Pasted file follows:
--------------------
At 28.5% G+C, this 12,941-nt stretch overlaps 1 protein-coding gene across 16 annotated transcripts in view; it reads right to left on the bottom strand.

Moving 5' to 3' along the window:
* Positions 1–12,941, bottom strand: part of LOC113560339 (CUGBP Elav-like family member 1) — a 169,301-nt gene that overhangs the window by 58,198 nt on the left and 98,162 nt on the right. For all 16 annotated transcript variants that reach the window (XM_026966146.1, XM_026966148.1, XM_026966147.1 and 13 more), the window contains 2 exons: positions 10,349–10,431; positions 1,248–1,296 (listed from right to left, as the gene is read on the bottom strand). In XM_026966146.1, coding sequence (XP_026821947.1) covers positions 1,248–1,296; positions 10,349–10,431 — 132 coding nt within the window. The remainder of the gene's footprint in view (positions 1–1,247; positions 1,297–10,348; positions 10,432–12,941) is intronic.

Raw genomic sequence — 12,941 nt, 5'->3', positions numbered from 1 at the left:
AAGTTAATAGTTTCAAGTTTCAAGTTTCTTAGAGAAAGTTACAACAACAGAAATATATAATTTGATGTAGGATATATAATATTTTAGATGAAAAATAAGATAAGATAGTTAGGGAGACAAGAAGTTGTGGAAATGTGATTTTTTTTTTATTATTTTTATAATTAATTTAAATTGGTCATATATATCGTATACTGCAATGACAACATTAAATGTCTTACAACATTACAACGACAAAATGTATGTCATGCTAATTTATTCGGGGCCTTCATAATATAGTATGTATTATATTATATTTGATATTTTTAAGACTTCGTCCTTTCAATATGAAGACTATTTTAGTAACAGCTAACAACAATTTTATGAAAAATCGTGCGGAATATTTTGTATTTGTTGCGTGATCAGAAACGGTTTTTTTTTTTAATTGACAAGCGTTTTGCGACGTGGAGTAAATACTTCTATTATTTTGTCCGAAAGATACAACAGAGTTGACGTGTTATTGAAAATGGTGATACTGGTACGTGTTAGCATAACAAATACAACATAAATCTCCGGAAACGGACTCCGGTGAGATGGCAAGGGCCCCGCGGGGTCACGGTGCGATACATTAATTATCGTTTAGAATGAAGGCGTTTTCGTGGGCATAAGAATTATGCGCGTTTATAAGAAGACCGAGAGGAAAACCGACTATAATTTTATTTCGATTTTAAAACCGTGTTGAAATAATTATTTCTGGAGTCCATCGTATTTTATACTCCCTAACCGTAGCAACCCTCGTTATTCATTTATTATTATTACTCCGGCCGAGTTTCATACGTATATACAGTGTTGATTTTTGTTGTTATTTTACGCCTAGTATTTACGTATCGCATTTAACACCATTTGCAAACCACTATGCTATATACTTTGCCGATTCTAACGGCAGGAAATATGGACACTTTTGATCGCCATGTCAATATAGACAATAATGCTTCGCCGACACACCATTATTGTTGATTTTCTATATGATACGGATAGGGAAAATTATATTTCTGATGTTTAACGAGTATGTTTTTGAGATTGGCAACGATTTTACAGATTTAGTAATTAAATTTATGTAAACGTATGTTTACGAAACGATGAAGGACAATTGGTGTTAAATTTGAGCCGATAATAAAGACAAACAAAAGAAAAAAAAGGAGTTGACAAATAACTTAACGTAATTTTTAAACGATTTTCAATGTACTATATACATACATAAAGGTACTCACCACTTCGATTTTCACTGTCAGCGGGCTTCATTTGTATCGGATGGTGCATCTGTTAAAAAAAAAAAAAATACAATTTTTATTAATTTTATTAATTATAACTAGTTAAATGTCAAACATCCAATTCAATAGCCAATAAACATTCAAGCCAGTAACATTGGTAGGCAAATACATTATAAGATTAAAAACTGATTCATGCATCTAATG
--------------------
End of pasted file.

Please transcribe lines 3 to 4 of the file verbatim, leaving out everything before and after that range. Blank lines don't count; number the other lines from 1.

* Positions 1–12,941, bottom strand: part of LOC113560339 (CUGBP Elav-like family member 1) — a 169,301-nt gene that overhangs the window by 58,198 nt on the left and 98,162 nt on the right. For all 16 annotated transcript variants that reach the window (XM_026966146.1, XM_026966148.1, XM_026966147.1 and 13 more), the window contains 2 exons: positions 10,349–10,431; positions 1,248–1,296 (listed from right to left, as the gene is read on the bottom strand). In XM_026966146.1, coding sequence (XP_026821947.1) covers positions 1,248–1,296; positions 10,349–10,431 — 132 coding nt within the window. The remainder of the gene's footprint in view (positions 1–1,247; positions 1,297–10,348; positions 10,432–12,941) is intronic.

Raw genomic sequence — 12,941 nt, 5'->3', positions numbered from 1 at the left: